• And I want to use this as an example, actually highlight a few, I think important machine learning concepts that we're finding to be crucial for using machine learning in the context of art and music.

  • So let's dive in.

  • It's gonna get a little technical, but hopefully to be fun for you, all we're gonna do is try to learn to draw, not by generating pixels, but actually by generating pen strokes.

  • And I think this is a very interesting representation to use because it's very close to what we do when we draw so specifically, we're gonna take the data from the very popular quick draw game playing Pictionary against machine learning algorithm.

  • At that was captured his Delta X delta y movements of the pen.

  • We also know when the pen is put down on the page and when the pen it's lifted up and we're gonna treat that as our training domain.

  • One thing what I would notices that are observed is that we didn't necessarily need a lot of this data.

  • What's nice about the data is that it fits the creative process.

  • It's closer to drawing, I argue.

  • Then pixels are to drawing.

  • It's actually modeling the movement of the pen.

  • Now what we're gonna do with these drawings is we're gonna push them through something called an auto encoder.

  • What you're seeing on the left, the encoder Networks job is to take those strokes of that cat and encode them in some way so that they could be stored as a latent vector, the yellow box in the middle.

  • The job of the decoder is to decode that late in vector back into a generated sketch and the very important point.

  • In fact, the only point that you really need to take away from this talk is that that late in vector is worth everything to us.

  • First, it's smaller in size than the encoded or decoded drawing, so it can't memorize everything.

  • And because it can't memorize, we actually get some nice effects.

  • For example, you might notice if you look carefully that the cat on the left, which is actual data and has been pushed through the trained model and decoded, is not the same as the cat on the right, right?

  • The cat on the left has five whiskers, but the model regenerated the sketch with six whiskers.

  • Why?

  • Because that's what it usually sees.

  • Six whiskers is general.

  • It's normal to the model where it's five.

  • Whiskers is hard for the model to make sense of.

  • So this idea of having a tight, low dimensional representation this late in vector that's been trained on lots of data.

  • The goal is that this model might learn to find some of the generalities in a drawing, learn general strategies for creating something.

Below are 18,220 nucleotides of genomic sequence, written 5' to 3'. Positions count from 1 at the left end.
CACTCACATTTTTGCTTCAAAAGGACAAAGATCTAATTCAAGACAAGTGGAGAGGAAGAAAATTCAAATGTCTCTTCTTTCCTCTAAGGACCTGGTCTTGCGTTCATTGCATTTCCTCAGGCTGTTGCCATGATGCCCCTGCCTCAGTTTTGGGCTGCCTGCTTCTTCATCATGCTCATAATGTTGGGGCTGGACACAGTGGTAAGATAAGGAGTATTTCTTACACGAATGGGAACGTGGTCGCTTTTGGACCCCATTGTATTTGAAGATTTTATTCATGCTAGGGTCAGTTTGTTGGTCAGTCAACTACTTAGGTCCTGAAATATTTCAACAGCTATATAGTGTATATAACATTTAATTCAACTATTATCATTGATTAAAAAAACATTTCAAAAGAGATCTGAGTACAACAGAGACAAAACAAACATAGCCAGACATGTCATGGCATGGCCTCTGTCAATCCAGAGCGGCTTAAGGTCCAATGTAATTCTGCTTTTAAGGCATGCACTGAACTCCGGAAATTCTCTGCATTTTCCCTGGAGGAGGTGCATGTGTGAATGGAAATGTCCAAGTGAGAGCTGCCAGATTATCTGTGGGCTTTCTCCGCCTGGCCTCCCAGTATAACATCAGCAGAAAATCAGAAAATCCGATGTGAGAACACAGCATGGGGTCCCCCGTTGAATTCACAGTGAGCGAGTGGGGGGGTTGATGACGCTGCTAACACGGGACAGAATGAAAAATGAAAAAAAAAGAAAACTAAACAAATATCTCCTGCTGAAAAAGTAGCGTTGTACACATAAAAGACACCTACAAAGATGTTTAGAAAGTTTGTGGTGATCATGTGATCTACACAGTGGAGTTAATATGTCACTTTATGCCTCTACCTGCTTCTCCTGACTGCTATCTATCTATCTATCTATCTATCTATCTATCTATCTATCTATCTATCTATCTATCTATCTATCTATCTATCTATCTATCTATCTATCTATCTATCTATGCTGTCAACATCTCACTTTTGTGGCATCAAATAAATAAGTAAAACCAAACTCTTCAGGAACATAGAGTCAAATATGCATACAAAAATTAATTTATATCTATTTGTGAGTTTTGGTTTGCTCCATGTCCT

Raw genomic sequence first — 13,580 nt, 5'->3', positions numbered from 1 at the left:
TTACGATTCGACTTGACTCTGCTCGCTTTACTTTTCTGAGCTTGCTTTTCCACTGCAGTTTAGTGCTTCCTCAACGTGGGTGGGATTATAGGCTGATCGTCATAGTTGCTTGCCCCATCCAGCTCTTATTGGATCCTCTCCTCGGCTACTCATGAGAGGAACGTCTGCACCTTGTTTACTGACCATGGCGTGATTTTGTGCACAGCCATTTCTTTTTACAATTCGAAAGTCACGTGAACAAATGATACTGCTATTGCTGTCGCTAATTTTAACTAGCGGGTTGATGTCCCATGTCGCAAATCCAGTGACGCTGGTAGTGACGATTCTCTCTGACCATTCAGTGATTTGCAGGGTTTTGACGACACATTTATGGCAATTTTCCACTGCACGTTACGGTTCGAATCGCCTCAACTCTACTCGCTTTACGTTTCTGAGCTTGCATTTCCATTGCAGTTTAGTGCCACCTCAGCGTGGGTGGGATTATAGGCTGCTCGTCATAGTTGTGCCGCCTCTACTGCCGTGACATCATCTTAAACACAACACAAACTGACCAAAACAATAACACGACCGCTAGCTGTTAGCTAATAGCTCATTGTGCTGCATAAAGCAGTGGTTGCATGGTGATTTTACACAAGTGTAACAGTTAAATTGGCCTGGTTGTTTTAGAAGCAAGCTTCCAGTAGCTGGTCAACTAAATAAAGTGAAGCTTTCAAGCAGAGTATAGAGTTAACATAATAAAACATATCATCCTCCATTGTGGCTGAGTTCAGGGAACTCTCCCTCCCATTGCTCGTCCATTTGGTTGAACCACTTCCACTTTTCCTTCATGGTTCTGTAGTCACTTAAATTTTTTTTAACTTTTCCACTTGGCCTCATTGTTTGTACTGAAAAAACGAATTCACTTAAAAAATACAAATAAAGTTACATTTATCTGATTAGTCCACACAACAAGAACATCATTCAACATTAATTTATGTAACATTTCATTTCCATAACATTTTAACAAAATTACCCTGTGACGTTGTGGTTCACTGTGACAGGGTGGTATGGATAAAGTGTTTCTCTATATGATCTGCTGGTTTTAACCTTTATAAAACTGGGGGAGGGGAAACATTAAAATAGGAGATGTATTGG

• So here's an example of starting each of the four corners with a drawing done by a human.

  • David, the first author, and those are encoded in the corners, and now we just move linearly around the space, not the space of the strokes but the space of the Layton vector.

  • And if you look closely, what I think you'll see is that the movements and the changes from these faces say, from left to right, actually quite smooth.

  • The model has dreamt up all of those faces in the middle.

  • Yet to my eye, they really do kind of fill the space of possible drawings.

  • Finally, as I pointed out with the cat whiskers, these models generalized, not memorize.

  • It's not that interesting to memorize a drawing.

  • It's much more interesting to learn general strategies for drawing.

  • And so we see that with the 5 to 6 Mr Cat, I think more interestingly, and I think it's also suggestive.

  • We also see this with doing something like taking a model that's only seen pigs and giving it a picture of a truck.

  • And what's that model going to do?

  • It's gonna find a pig truck because that's all it knows about right?

  • And if that seems silly, which I grant, it is in your own mind.

  • Think about how how hard it would be, at least for me.

  • If someone says draw a truck that looks like a pig, it's kind of hard to make that transformation, and these models do it.

  • Finally, they get paid to do this.

  • I just want to point that out as an aside, so it's kind of nice.

  • I said that last year.

  • It's still true.

  • Um, okay, so these late in space analogies, another example of what's happening in these late in space is obviously, if you add and subtract pen strokes, you're not gonna get far with making something that's that's recognizable.

  • But if you have a look at the light and space analogies, we take the late in vector for a cat head and we add a pig body and we subtract the pig head.

  • And of course, it stands to reason that you should get a cat body and we could do the same thing in reverse.

  • And this is real data.

  • This actually works, and the reason I mention it is it shows that the late in space models are learning some of the geometric relations between the forms that people draw.